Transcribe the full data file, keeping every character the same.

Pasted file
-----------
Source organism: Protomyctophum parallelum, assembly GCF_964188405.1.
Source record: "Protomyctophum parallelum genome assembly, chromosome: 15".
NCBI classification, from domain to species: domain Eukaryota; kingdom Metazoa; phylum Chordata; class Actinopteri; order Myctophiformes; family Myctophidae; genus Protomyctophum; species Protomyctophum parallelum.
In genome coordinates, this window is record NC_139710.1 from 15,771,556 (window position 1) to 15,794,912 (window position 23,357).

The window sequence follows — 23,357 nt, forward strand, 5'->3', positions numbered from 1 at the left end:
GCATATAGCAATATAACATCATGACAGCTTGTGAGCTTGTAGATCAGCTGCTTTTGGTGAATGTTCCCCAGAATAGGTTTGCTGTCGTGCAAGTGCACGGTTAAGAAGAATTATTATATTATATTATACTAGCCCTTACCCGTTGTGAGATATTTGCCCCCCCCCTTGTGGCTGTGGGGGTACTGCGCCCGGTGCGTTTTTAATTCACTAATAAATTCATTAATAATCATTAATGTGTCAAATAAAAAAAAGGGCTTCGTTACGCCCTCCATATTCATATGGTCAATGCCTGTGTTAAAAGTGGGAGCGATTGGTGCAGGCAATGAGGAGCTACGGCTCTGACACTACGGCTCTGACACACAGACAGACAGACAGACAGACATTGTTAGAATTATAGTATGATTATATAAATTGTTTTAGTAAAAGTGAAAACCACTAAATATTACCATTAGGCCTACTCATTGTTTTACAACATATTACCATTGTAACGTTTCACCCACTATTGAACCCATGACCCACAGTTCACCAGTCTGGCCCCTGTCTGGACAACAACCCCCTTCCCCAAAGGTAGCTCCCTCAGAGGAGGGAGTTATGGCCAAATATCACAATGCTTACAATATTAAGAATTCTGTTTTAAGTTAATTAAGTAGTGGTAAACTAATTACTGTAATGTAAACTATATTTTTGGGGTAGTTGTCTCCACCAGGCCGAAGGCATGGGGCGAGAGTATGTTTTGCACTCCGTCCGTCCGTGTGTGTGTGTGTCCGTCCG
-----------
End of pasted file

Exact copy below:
Source organism: Protomyctophum parallelum, assembly GCF_964188405.1.
Source record: "Protomyctophum parallelum genome assembly, chromosome: 15".
NCBI classification, from domain to species: domain Eukaryota; kingdom Metazoa; phylum Chordata; class Actinopteri; order Myctophiformes; family Myctophidae; genus Protomyctophum; species Protomyctophum parallelum.
In genome coordinates, this window is record NC_139710.1 from 15,771,556 (window position 1) to 15,794,912 (window position 23,357).

The window sequence follows — 23,357 nt, forward strand, 5'->3', positions numbered from 1 at the left end:
GCATATAGCAATATAACATCATGACAGCTTGTGAGCTTGTAGATCAGCTGCTTTTGGTGAATGTTCCCCAGAATAGGTTTGCTGTCGTGCAAGTGCACGGTTAAGAAGAATTATTATATTATATTATACTAGCCCTTACCCGTTGTGAGATATTTGCCCCCCCCCTTGTGGCTGTGGGGGTACTGCGCCCGGTGCGTTTTTAATTCACTAATAAATTCATTAATAATCATTAATGTGTCAAATAAAAAAAAGGGCTTCGTTACGCCCTCCATATTCATATGGTCAATGCCTGTGTTAAAAGTGGGAGCGATTGGTGCAGGCAATGAGGAGCTACGGCTCTGACACTACGGCTCTGACACACAGACAGACAGACAGACAGACATTGTTAGAATTATAGTATGATTATATAAATTGTTTTAGTAAAAGTGAAAACCACTAAATATTACCATTAGGCCTACTCATTGTTTTACAACATATTACCATTGTAACGTTTCACCCACTATTGAACCCATGACCCACAGTTCACCAGTCTGGCCCCTGTCTGGACAACAACCCCCTTCCCCAAAGGTAGCTCCCTCAGAGGAGGGAGTTATGGCCAAATATCACAATGCTTACAATATTAAGAATTCTGTTTTAAGTTAATTAAGTAGTGGTAAACTAATTACTGTAATGTAAACTATATTTTTGGGGTAGTTGTCTCCACCAGGCCGAAGGCATGGGGCGAGAGTATGTTTTGCACTCCGTCCGTCCGTGTGTGTGTGTGTCCGTCCG